Perry Watkins was an African-American gay man, and one of the first service members to challenge the ban against homosexuals in the United States military. Watkins was also the only person ordered reinstated to active military duty by a court after being dismissed for gay.
The United States Army drafted Perry Watkins in 1968. Watkins, an openly gay African American male, was proud to serve and stated honestly that he was homosexual when military officials asked him and admitted him at a time when it was forbidden for openly gay men to serve. But the Army needed men to fight at a time when American citizens were becoming wary of the war machine.
During Watkins’ initial three-year tour of military duty, he served in the United States and Korea as a chaplain’s assistant, personnel specialist, and company clerk.
A year after his induction, in 1968, Watkins signed an affidavit stating that he had been a homosexual from the age of 13 and that, since his enlistment, he had engaged in sodomy with two other servicemen, a crime under military law.
When his first enlistment period expired in 1970, Watkins received an honorable discharge, but his reenlistment eligibility code was listed as “unknown.” In 1971, Watkins requested correction of the reenlistment designation and the Army corrected the code to category 1, “eligible for reentry on active duty.” Shortly thereafter, he reenlisted for a second three-year term. In 1972, Watkins was denied a security clearance because of his homosexuality, and the Army again investigated him for allegedly committing sodomy and again terminated the investigation for insufficient evidence. Following another honorable discharge in 1974, the Army accepted Watkins’ application for a six-year reenlistment. In October 1979, the Army yet again accepted Watkins’ application for another three-year reenlistment.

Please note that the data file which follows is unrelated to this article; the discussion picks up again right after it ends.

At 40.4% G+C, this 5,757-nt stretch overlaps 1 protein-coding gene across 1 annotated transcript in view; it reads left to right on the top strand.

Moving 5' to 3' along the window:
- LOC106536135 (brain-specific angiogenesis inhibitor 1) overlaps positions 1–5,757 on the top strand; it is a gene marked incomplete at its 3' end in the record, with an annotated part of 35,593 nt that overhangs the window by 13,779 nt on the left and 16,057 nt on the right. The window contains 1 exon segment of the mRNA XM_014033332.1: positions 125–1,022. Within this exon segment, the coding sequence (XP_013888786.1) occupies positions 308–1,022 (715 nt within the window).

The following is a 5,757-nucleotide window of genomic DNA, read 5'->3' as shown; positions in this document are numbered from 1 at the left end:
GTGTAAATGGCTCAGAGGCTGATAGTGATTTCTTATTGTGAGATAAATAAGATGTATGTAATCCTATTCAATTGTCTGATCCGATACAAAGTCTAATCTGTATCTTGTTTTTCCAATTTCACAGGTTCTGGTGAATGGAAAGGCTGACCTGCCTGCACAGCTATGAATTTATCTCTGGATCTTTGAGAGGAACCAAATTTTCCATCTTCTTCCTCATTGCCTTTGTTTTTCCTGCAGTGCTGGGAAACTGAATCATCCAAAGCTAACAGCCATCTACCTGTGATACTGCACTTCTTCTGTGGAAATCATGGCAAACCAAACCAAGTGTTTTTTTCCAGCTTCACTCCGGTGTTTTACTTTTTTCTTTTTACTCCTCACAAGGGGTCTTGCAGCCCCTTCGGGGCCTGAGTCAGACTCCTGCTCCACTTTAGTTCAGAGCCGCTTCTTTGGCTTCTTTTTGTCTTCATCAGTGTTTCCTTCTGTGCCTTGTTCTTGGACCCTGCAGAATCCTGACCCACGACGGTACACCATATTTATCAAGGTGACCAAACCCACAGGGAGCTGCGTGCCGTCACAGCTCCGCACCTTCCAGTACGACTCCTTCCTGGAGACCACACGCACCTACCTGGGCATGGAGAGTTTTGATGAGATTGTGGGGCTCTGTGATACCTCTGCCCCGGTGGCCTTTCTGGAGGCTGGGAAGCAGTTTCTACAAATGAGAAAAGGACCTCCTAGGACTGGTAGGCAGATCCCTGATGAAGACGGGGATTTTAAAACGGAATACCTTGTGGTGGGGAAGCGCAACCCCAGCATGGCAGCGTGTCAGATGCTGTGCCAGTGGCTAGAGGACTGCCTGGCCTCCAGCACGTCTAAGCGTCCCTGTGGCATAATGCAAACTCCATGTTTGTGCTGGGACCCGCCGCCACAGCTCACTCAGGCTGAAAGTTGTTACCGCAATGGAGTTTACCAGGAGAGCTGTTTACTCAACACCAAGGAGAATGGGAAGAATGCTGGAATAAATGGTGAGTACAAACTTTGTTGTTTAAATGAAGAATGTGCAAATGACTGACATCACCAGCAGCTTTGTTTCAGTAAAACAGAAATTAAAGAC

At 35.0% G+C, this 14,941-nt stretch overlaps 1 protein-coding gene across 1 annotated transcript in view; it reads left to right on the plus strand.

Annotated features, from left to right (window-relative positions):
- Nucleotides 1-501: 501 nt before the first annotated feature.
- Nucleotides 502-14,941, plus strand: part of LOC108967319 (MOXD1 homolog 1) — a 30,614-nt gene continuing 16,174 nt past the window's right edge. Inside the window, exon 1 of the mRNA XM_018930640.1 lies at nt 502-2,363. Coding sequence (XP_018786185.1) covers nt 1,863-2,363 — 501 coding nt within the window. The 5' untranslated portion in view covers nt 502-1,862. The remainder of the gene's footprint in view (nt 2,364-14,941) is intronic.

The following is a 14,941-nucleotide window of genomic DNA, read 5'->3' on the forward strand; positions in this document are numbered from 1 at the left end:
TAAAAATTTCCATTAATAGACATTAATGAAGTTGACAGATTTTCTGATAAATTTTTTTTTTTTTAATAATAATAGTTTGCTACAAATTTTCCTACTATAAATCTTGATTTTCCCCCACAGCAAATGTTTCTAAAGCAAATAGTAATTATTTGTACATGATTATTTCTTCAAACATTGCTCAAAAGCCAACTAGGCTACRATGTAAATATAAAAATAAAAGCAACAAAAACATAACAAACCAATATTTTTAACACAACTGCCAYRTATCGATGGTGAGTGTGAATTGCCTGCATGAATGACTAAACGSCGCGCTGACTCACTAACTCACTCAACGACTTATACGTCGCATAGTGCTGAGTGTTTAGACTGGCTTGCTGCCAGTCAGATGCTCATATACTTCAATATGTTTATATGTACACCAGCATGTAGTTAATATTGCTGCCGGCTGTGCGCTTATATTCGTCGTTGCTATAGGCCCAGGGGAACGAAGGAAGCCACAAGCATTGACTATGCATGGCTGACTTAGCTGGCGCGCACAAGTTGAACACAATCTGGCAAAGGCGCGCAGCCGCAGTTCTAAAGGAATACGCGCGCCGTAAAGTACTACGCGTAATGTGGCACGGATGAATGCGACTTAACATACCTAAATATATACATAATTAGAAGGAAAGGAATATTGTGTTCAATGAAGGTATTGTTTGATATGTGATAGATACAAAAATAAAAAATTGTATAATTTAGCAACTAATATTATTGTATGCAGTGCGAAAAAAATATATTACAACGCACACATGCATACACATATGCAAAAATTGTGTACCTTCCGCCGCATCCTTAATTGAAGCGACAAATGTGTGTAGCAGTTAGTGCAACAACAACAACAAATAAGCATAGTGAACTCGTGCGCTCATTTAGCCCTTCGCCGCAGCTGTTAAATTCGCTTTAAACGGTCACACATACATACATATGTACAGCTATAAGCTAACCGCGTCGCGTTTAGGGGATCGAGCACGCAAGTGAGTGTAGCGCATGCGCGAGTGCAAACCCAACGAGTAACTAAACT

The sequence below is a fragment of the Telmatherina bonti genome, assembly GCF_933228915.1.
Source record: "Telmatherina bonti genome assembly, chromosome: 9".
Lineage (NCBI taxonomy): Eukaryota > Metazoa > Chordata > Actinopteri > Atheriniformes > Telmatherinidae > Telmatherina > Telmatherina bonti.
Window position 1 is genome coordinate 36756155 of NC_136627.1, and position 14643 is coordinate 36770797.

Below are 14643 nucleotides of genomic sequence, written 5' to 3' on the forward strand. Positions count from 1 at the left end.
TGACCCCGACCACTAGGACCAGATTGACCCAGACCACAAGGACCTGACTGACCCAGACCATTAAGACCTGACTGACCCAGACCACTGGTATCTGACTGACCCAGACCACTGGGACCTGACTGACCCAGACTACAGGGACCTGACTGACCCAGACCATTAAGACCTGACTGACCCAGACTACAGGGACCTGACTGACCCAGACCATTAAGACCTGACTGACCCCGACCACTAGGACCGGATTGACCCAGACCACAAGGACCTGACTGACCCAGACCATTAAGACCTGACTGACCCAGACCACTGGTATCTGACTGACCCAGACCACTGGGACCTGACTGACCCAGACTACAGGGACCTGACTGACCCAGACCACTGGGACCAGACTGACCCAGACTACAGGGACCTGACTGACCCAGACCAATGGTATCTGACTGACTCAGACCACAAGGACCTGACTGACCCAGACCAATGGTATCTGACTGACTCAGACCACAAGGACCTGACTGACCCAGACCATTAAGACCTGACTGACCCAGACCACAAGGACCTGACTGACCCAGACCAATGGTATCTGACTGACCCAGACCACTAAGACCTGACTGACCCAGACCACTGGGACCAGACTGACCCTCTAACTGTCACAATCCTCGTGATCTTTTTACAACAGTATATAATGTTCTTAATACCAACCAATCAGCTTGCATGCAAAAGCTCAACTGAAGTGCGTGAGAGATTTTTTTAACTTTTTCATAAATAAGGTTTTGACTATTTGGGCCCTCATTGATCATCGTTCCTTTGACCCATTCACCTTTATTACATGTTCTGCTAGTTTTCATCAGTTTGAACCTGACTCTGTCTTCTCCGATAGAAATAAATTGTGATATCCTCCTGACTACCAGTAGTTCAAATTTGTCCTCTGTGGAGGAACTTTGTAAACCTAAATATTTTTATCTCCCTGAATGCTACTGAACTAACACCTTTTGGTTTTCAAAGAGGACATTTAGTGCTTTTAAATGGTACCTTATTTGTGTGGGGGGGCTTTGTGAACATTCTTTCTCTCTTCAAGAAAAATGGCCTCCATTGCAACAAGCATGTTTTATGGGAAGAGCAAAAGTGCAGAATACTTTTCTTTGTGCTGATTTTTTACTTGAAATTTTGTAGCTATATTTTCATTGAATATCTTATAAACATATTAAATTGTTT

But in 1981 the Army promulgated a regulation that mandated the discharge of all homosexuals regardless of merit and after 14 year of military service Major General Elton recommended that Watkins be discharged.
Watkins fought the discharge and on October 5, 1982, the district court enjoined the Army from refusing to reenlist Watkins because of his admitted homosexuality, holding that the Army was equitably stopped from relying on the nonwaivable disqualification provisions of its new regulation. The Army re-enlisted Watkins for a six-year term on November 1, 1982, with the proviso that the reenlistment would be voided if the district court’s injunction were not upheld on appeal.
In 1989, the United States Court of Appeals for the Ninth Circuit in San Francisco, voting 7 to 4, upheld the injuction and ordered the Army to allow Mr. Watkins re-enlist. It was the first time a U.S. appellate court ruled against the U.S. military’s ban on service by gays and lesbians. The Bush administration sought Supreme Court review of that decision without success. Watkins initially planned to reenlist, but settled instead for a retroactive promotion to sergeant first class, $135,000 in retroactive pay, full retirement benefits, and an honorable discharge.
But Watkins story took a sad turn in the early 1990s, when Don’t Ask, Don’t Tell was enacted during the presidency of Bill Clinton. Watkins rushed to help the gay community but was ignored. The individuals chosen to play such a role where white veterans like Keith Meinhold and Joseph Steffan. Watkins’ experience as a drag artist and frank admissions of sexual encounters with other male servicemembers created a “public relations problem, in the words of Tom Stoddard, head of Lambda Legal. Referring to Margarethe Cammermeyer, who was embraced by movement leaders, Watkins wrote: “we’ll go with a [white] woman who led a lie for fifty-sex years before we go with a black man who had to live the struggle nearly every day of his life.”
Sadly Perry Watkins did not live to see the repeal of DADT.
He died on March 17, 1996 at his home in Tacoma, Washington of complications relating to AIDS .